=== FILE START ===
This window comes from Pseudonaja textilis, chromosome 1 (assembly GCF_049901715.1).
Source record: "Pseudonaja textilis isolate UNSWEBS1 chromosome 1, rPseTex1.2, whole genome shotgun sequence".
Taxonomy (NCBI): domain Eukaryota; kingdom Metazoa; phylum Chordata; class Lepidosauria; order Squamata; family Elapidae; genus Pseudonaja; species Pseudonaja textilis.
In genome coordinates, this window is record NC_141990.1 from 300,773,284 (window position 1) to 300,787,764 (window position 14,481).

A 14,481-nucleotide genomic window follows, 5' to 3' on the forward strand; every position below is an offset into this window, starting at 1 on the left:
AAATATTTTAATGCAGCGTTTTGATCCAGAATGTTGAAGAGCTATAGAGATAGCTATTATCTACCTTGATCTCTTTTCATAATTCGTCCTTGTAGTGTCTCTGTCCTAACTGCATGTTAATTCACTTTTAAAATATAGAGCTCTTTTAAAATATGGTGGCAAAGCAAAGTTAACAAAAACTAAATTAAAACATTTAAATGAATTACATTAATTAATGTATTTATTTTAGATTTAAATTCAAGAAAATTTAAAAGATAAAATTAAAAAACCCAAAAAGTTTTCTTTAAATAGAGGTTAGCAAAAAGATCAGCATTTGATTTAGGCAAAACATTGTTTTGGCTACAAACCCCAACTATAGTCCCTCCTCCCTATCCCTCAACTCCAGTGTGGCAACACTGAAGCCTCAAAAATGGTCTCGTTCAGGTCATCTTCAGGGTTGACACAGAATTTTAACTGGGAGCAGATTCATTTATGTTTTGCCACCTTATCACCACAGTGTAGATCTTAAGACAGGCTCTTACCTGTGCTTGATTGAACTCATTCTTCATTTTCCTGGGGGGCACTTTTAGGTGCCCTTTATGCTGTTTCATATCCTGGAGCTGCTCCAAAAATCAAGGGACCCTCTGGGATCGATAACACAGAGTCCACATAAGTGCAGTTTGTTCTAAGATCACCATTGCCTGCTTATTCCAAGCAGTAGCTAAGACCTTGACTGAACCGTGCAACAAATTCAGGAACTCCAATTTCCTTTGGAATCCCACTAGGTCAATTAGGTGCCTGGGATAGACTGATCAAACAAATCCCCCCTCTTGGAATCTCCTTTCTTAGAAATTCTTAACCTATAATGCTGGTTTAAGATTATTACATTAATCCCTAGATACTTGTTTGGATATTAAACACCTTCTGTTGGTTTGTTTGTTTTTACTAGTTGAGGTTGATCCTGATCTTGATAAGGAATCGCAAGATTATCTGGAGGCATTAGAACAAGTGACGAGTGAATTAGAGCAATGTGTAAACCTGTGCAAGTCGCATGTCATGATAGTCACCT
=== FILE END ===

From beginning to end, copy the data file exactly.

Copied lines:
This window comes from Pseudonaja textilis, chromosome 1 (assembly GCF_049901715.1).
Source record: "Pseudonaja textilis isolate UNSWEBS1 chromosome 1, rPseTex1.2, whole genome shotgun sequence".
Taxonomy (NCBI): domain Eukaryota; kingdom Metazoa; phylum Chordata; class Lepidosauria; order Squamata; family Elapidae; genus Pseudonaja; species Pseudonaja textilis.
In genome coordinates, this window is record NC_141990.1 from 300,773,284 (window position 1) to 300,787,764 (window position 14,481).

A 14,481-nucleotide genomic window follows, 5' to 3' on the forward strand; every position below is an offset into this window, starting at 1 on the left:
AAATATTTTAATGCAGCGTTTTGATCCAGAATGTTGAAGAGCTATAGAGATAGCTATTATCTACCTTGATCTCTTTTCATAATTCGTCCTTGTAGTGTCTCTGTCCTAACTGCATGTTAATTCACTTTTAAAATATAGAGCTCTTTTAAAATATGGTGGCAAAGCAAAGTTAACAAAAACTAAATTAAAACATTTAAATGAATTACATTAATTAATGTATTTATTTTAGATTTAAATTCAAGAAAATTTAAAAGATAAAATTAAAAAACCCAAAAAGTTTTCTTTAAATAGAGGTTAGCAAAAAGATCAGCATTTGATTTAGGCAAAACATTGTTTTGGCTACAAACCCCAACTATAGTCCCTCCTCCCTATCCCTCAACTCCAGTGTGGCAACACTGAAGCCTCAAAAATGGTCTCGTTCAGGTCATCTTCAGGGTTGACACAGAATTTTAACTGGGAGCAGATTCATTTATGTTTTGCCACCTTATCACCACAGTGTAGATCTTAAGACAGGCTCTTACCTGTGCTTGATTGAACTCATTCTTCATTTTCCTGGGGGGCACTTTTAGGTGCCCTTTATGCTGTTTCATATCCTGGAGCTGCTCCAAAAATCAAGGGACCCTCTGGGATCGATAACACAGAGTCCACATAAGTGCAGTTTGTTCTAAGATCACCATTGCCTGCTTATTCCAAGCAGTAGCTAAGACCTTGACTGAACCGTGCAACAAATTCAGGAACTCCAATTTCCTTTGGAATCCCACTAGGTCAATTAGGTGCCTGGGATAGACTGATCAAACAAATCCCCCCTCTTGGAATCTCCTTTCTTAGAAATTCTTAACCTATAATGCTGGTTTAAGATTATTACATTAATCCCTAGATACTTGTTTGGATATTAAACACCTTCTGTTGGTTTGTTTGTTTTTACTAGTTGAGGTTGATCCTGATCTTGATAAGGAATCGCAAGATTATCTGGAGGCATTAGAACAAGTGACGAGTGAATTAGAGCAATGTGTAAACCTGTGCAAGTCGCATGTCATGATAGTCACCT